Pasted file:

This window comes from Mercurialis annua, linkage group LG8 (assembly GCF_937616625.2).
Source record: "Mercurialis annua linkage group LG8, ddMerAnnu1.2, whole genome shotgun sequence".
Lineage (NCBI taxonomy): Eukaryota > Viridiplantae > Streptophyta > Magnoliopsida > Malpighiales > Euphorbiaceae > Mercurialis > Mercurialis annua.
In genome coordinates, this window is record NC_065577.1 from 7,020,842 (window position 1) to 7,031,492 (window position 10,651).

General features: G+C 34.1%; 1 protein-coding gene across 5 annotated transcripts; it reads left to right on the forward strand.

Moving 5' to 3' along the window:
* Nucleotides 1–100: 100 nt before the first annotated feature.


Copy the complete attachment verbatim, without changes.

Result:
This window comes from Mercurialis annua, linkage group LG8 (assembly GCF_937616625.2).
Source record: "Mercurialis annua linkage group LG8, ddMerAnnu1.2, whole genome shotgun sequence".
Lineage (NCBI taxonomy): Eukaryota > Viridiplantae > Streptophyta > Magnoliopsida > Malpighiales > Euphorbiaceae > Mercurialis > Mercurialis annua.
In genome coordinates, this window is record NC_065577.1 from 7,020,842 (window position 1) to 7,031,492 (window position 10,651).

General features: G+C 34.1%; 1 protein-coding gene across 5 annotated transcripts; it reads left to right on the forward strand.

Moving 5' to 3' along the window:
* Nucleotides 1–100: 100 nt before the first annotated feature.